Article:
WHAT CONSTITUTES AN ‘IDEAL SCHOOL’

 

A few weeks ago I was having a meeting with Mr. William Kemei regarding the schools’ systems and the Competency Based Curriculum and he posed a question; “What do you think is the ideal institution of learning?” This question challenged us. As we transition into the competency based curriculum, do we understand the real impact we are seeking to achieve upon each individual child in this country through the adoption of the new system?

As we speak, this month, 30 marginalized counties in the country have an allocation of 1.5 billion in this 2019/2020 financial year. Under the secondary education quality improvement project, the goal is the institutions improve their facilities and infrastructure.  Overall, the World Bank has provided 6B to support improvement of infrastructure in selected public secondary and primary schools.

Which facilities are we seeking to improve and how can we model the primary and secondary schools in the country to fit an ‘ideal.’ First is investment in the human capital. Institutions all across the country need to have adequate teachers. The 2-6-6-3 competency programme requires that the teacher to student ratio at the pre-primary level be 1 to 26 students, primary level, 1 to 56 students and the secondary level, 1 to 41 students. These ratios’ guided by the ideal, should therefore inform the ministry even in its allocation of teaching personnel in the different counties. Statistics of the different institutions should inform the remuneration and capital allocation to the different schools.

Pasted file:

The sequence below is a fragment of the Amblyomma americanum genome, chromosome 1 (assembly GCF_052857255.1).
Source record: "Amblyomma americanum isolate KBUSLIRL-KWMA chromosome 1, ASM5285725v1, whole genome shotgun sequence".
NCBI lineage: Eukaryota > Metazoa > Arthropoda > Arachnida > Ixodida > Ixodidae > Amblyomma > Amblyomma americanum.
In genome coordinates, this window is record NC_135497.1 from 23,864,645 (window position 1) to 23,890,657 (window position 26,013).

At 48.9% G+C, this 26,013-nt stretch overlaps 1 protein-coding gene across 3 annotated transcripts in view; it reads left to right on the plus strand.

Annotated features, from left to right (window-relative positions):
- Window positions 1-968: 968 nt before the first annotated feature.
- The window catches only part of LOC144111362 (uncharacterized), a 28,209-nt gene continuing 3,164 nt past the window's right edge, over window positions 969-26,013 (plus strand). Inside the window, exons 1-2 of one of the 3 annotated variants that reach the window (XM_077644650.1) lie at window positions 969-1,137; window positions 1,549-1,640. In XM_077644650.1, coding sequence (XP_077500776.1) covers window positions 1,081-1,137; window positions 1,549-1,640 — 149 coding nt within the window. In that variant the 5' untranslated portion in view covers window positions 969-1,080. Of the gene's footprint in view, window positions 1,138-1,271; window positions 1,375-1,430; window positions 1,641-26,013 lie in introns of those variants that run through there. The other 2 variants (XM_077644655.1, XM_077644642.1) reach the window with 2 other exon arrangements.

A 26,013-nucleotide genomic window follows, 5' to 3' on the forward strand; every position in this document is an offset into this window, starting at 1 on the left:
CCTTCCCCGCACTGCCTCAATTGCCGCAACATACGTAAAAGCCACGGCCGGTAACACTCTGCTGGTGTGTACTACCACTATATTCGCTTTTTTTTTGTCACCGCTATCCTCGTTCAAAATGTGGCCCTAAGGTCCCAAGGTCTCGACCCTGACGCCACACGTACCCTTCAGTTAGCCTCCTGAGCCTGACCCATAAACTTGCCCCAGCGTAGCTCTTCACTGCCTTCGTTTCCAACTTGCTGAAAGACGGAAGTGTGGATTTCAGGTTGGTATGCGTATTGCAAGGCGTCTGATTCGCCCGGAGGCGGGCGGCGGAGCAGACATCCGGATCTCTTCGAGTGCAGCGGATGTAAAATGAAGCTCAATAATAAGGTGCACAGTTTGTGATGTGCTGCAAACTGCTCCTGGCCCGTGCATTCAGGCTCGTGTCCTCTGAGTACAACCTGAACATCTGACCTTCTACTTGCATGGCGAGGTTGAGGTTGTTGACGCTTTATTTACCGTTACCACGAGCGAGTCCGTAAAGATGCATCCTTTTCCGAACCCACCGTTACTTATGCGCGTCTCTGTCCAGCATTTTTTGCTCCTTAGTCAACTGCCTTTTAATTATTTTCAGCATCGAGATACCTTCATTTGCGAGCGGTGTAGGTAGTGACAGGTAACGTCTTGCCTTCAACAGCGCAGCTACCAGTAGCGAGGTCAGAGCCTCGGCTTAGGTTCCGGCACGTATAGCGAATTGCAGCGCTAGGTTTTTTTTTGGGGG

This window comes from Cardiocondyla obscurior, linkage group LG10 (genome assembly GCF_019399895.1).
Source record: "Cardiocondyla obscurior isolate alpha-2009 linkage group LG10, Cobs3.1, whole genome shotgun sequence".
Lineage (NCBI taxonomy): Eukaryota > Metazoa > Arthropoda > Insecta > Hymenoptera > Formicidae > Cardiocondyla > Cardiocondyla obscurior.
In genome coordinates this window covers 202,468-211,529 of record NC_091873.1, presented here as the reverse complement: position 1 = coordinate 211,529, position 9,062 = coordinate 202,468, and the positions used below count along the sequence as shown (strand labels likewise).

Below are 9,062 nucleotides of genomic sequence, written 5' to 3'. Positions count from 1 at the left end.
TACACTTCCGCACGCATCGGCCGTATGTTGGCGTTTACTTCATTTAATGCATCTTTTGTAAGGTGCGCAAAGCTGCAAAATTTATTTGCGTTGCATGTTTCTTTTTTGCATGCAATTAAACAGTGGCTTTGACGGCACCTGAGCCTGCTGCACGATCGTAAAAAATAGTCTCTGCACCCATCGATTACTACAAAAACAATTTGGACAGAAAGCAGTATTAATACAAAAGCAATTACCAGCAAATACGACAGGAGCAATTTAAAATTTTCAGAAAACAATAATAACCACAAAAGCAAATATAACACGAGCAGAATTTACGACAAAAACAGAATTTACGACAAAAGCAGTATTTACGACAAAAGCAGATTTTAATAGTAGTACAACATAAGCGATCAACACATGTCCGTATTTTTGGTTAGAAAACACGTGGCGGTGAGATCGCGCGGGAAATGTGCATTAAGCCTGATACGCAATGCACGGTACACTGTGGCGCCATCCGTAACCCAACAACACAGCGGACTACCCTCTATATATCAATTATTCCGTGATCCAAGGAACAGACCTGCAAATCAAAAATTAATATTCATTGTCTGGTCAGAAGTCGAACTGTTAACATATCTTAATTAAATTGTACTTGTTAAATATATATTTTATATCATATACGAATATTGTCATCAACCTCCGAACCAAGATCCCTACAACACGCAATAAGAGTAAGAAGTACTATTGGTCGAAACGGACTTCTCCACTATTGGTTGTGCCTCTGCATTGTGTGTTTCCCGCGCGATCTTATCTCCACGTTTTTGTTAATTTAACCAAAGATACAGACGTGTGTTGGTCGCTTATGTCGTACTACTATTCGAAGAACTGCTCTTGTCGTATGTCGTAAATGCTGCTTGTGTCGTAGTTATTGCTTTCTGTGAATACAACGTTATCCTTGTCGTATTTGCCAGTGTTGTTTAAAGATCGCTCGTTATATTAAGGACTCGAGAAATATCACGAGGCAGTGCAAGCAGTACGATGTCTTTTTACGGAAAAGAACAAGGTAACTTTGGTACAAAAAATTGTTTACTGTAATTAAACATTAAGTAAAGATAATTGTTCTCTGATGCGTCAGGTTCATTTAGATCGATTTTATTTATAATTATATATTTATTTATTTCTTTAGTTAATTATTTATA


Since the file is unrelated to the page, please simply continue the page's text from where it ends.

The second resources that should be availed is learning materials such as books and stationery. There is introduction of new subjects such as environmental activities, psychomotor and creative activities for pre-primary classes or literacy, hygiene and nutrition studies for the grade one to three. It is important that the necessary resources are spread out equitably across the country. Let all the teachers be well equipped to handle the subjects. With the overall goal to allow students to specialize dependent on their ability, interest and personality, we cannot afford to have the to start on a wrong footing. Therefore, the rollout should be deliberate to avail relevant resources to all schools in the country.

Finally, the ideal school should allow the administrators a leeway to make decisions that concern the institutions. There are several bottlenecks that limit operations dependent on approvals to be made. The government through the ministry should allow for flexibility. This is a new process for every stakeholder and it is critical that arising issues are promptly addressed to ensure effectiveness. Let every partner play their part for the ultimate good of the Kenyan child with regards to adaptation of the new curriculum.

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